Establish a strategy covering the initial period with your mentor if you intend to have a long-term mentorship with this person. This will help to keep both of you on track.

Regarding how you want to organize your work together, do you want to meet for coffee and talk every week, once a month, or on a different schedule? (This would, of course, be dependent on your mentor’s availability, though it’s helpful to discuss this upfront.)

Express Your Gratitude To Your Mentor

Express gratitude to the newly acquired mentor for allowing you to pick their brains. Express your gratitude for the time they will spend with you despite their personal and professional commitments.

Converse With Them In A Follow-Up

Allow two weeks to pass after sending your prospective mentor an email before contacting them again. To give you their undivided attention, they may need to rearrange their priorities.

It’s important to remember that your follow-up should be courteous of the mentor’s time and other commitments while also expressing your excitement and commitment to the relationship. 

Be Persistent

When asking someone to mentor you and they appear distant, you may personally reach out to them via a mutual friend and/or their assistant. Someone else can recall your initial email more readily than they can remember another one of yours. You might also keep reaching out to people for additional pertinent job advice.

Samples And Templates For Mentorship Requests

You can create a customized and compelling mentorship request using templates and sample requests. Here is a sample template request that you can customize below:

How To Use LinkedIn To Approach Someone To Act As Your Mentor

Hi [CONTACT NAME], I’m a big fan of your work. I have followed you briefly, and I found [PIECE OF CONTENT] to be especially enjoyable.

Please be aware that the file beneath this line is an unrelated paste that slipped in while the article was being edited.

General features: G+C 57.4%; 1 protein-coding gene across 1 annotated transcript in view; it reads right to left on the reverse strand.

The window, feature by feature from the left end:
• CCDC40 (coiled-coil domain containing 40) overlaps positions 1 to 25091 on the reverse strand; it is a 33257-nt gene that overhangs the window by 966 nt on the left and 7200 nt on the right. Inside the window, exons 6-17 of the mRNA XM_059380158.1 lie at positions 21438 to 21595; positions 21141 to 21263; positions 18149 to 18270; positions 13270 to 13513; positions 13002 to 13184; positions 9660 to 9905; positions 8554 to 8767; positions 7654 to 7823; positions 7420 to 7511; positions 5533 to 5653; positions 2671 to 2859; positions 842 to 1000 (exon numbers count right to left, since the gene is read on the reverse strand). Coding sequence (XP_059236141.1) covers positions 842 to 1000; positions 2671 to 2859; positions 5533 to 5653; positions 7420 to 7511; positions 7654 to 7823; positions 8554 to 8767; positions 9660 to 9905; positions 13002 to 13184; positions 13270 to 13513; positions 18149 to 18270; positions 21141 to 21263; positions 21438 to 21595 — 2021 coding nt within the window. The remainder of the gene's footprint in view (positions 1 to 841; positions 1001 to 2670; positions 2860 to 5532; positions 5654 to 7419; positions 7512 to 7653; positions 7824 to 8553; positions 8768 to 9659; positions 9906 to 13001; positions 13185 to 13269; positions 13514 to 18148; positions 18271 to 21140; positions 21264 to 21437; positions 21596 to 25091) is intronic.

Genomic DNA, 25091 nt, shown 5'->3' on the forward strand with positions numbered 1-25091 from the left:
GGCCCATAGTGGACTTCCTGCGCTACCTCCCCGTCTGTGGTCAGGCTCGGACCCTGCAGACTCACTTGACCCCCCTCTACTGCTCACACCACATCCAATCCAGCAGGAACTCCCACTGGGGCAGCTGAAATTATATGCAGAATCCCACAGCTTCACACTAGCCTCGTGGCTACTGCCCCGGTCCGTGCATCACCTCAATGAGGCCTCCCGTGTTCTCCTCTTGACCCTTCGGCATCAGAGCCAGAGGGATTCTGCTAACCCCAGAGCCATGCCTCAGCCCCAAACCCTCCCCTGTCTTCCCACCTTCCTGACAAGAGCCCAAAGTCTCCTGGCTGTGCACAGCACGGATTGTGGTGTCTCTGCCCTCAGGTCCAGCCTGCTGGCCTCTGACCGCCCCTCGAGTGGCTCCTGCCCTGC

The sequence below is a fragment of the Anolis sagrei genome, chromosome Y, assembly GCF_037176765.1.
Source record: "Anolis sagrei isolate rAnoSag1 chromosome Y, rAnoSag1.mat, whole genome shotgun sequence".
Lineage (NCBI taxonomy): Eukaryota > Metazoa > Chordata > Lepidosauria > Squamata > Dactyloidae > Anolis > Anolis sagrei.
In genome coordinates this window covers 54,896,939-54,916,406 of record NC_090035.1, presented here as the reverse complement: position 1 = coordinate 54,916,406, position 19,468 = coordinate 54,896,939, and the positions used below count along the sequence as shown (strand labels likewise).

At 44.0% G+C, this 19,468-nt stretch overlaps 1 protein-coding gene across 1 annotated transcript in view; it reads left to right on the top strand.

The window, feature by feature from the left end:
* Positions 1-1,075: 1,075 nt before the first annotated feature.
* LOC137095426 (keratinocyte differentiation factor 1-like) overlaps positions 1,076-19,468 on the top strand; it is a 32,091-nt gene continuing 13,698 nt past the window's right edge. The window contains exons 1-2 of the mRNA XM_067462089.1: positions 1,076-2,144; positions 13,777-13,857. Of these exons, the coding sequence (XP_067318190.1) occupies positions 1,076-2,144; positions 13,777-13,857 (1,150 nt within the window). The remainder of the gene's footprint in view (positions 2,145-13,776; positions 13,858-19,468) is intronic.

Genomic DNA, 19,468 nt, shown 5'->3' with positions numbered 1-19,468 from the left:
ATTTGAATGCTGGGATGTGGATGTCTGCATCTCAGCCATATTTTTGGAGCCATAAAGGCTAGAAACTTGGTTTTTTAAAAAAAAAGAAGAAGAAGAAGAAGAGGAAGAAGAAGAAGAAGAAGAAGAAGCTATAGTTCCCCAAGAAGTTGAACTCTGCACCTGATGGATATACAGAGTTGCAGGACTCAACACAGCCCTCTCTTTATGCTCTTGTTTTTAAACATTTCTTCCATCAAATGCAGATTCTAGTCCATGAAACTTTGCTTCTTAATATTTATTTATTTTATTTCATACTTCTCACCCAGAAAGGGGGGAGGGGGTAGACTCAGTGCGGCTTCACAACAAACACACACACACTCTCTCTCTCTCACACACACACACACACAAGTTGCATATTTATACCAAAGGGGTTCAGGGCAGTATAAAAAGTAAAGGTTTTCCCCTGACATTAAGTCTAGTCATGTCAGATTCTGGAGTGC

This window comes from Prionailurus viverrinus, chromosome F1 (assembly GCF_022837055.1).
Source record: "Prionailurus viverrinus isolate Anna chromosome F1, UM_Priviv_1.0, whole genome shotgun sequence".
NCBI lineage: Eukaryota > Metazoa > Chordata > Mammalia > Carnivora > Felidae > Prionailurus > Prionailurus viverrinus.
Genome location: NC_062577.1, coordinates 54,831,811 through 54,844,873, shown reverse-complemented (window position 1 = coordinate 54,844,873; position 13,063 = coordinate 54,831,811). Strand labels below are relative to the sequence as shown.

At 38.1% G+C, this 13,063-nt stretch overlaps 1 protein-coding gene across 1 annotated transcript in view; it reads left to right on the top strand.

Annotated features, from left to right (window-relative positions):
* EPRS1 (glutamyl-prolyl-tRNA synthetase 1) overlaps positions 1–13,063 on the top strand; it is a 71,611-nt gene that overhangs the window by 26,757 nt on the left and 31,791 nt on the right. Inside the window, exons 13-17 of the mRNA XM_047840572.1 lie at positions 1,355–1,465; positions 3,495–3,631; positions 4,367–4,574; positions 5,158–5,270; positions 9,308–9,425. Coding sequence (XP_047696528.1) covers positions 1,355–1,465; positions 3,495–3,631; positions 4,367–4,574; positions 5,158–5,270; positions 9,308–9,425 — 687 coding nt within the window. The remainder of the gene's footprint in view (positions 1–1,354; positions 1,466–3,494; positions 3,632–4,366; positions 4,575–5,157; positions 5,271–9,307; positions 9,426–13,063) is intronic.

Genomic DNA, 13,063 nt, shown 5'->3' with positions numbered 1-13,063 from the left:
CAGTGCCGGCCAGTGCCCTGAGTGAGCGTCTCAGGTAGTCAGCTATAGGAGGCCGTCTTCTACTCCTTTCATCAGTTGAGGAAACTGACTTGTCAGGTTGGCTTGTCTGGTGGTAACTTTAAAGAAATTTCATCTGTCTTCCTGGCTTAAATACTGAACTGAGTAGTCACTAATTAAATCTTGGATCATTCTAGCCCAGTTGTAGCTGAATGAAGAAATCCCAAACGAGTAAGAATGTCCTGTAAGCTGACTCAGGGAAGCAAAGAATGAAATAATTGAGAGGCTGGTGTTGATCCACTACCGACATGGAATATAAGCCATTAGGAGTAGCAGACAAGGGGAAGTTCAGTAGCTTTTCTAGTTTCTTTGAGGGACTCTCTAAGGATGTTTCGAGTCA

I wanted to get in touch with you because I like the work you have been doing, and I am currently searching for a mentor on the subject of [SUBJECT MATTER].

Would you be interested in speaking with me further about this over the phone or via email, depending on your preference? Kindly inform me, and continue the fantastic job! 


How To Email Someone For Mentorship

Hello James,

I’m [YOUR NAME], and [YOUR CONTACT] provided me with your contact information. I have been employed by [YOUR COMPANY] for [YOUR TENURE] and presently hold the role of [YOUR ROLE]. 

I’ve been keeping up with your career for some time, and I greatly admire the work you’ve been producing. Would you be able to get on the phone for a few minutes or maybe even get together for coffee?

I’m presently looking into possible mentorship options since I believe I could learn a lot from you, which is why I’m asking. 

If you’re available, I’d like to ask you a few inquiries regarding your career in the interim. I’d love to work closely together over an extended period. Kindly let me know if you are available!



Tips On How To Ask Someone To Be Your Mentor

When contacting someone you don’t know, start with an introduction and include any areas of interest, commonalities, or discussion topics. Make an effort to establish a rapid rapport in the hopes of arousing interest in a meeting. You may suggest coffee or a quick meeting at their workplace. Set aside 30 minutes for this first meeting.

In your initial email or meeting, never propose someone to be your mentor. It takes time to establish rapport and trust in any relationship. Before asking someone to be your mentor, you might need to get to know them better over a few meetings and learn about their objectives and current work.

Finally, seek out mentors who are open and honest about their professional lives and the fields they operate in. They might be more inclined to provide candid, pertinent advice regarding your professional future. They could be the right mentor if you think their criticism is sincere, comprehensive, and intended to help you grow. 

Be The Best Mentee You Can Be

Though it can occasionally feel awkward or scary, asking someone to be your mentor is an essential step in your professional development. However, you can handle this talk well and raise the likelihood of a successful result if you take the appropriate approach.

Using these pointers, you can approach someone with professionalism and confidence to ask them to be your mentor, creating a worthwhile and rewarding collaboration that will help you grow professionally.